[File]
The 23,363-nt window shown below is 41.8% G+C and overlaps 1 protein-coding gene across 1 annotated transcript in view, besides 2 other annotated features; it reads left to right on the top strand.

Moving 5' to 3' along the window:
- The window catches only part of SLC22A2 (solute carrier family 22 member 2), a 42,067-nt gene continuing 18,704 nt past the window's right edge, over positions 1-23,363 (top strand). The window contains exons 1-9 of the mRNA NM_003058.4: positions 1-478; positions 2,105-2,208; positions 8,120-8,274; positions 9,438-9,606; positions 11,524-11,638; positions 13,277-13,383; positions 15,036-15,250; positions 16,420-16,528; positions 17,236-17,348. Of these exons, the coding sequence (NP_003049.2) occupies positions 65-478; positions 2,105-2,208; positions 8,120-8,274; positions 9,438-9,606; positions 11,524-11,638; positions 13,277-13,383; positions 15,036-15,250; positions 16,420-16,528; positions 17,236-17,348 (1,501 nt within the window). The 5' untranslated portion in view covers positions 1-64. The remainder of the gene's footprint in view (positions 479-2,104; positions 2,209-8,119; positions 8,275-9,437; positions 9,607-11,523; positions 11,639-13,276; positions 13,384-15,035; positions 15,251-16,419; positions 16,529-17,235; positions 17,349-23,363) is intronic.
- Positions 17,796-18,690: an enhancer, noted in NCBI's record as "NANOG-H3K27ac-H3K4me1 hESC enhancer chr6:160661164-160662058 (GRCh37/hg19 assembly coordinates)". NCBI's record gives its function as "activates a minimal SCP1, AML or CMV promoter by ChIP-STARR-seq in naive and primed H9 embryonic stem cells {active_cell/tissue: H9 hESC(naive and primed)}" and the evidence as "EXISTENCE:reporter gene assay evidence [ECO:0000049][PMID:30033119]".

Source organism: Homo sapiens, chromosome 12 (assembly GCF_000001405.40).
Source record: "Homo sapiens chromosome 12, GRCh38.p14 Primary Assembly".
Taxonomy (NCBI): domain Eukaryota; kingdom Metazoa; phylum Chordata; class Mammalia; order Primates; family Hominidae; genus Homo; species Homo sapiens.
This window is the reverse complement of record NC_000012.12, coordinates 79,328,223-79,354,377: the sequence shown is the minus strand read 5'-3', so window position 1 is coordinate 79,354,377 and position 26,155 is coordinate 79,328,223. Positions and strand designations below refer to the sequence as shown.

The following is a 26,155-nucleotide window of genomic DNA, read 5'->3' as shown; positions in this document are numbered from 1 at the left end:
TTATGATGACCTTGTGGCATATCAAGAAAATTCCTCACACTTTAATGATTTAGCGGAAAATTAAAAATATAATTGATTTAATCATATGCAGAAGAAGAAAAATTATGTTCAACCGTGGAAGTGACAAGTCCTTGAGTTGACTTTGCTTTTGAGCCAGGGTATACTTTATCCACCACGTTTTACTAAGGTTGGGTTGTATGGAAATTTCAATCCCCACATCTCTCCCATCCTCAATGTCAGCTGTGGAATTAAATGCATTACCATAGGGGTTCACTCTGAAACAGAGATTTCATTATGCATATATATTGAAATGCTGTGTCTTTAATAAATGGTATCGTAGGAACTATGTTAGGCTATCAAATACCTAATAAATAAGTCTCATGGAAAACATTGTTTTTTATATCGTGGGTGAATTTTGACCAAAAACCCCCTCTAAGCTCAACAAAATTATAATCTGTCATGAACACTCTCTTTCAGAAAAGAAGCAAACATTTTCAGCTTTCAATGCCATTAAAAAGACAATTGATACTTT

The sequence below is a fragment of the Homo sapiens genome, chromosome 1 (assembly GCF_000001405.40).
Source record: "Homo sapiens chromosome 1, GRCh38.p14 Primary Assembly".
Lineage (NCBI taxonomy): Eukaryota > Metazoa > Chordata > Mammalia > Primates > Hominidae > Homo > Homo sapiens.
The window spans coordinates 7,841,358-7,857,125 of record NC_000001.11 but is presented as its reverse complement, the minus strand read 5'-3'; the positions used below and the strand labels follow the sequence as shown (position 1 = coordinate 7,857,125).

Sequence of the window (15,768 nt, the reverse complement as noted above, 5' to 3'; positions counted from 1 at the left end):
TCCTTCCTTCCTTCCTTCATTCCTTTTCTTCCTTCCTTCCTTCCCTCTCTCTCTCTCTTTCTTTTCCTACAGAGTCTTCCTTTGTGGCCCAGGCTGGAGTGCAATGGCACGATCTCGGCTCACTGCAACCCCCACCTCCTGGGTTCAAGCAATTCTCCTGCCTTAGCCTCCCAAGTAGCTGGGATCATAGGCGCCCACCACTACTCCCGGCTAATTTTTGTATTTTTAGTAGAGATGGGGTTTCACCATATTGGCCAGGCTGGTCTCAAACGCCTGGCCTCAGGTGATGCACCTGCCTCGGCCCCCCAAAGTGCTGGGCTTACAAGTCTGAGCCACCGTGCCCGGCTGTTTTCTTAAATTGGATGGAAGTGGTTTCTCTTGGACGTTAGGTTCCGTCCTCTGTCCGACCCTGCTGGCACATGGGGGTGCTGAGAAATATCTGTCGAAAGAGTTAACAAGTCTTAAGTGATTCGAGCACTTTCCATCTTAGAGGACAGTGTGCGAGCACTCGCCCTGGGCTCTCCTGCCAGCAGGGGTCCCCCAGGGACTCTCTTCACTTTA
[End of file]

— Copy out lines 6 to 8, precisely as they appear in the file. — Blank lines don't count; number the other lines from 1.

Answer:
Source record: "Homo sapiens chromosome 12, GRCh38.p14 Primary Assembly".
Taxonomy (NCBI): domain Eukaryota; kingdom Metazoa; phylum Chordata; class Mammalia; order Primates; family Hominidae; genus Homo; species Homo sapiens.
This window is the reverse complement of record NC_000012.12, coordinates 79,328,223-79,354,377: the sequence shown is the minus strand read 5'-3', so window position 1 is coordinate 79,354,377 and position 26,155 is coordinate 79,328,223. Positions and strand designations below refer to the sequence as shown.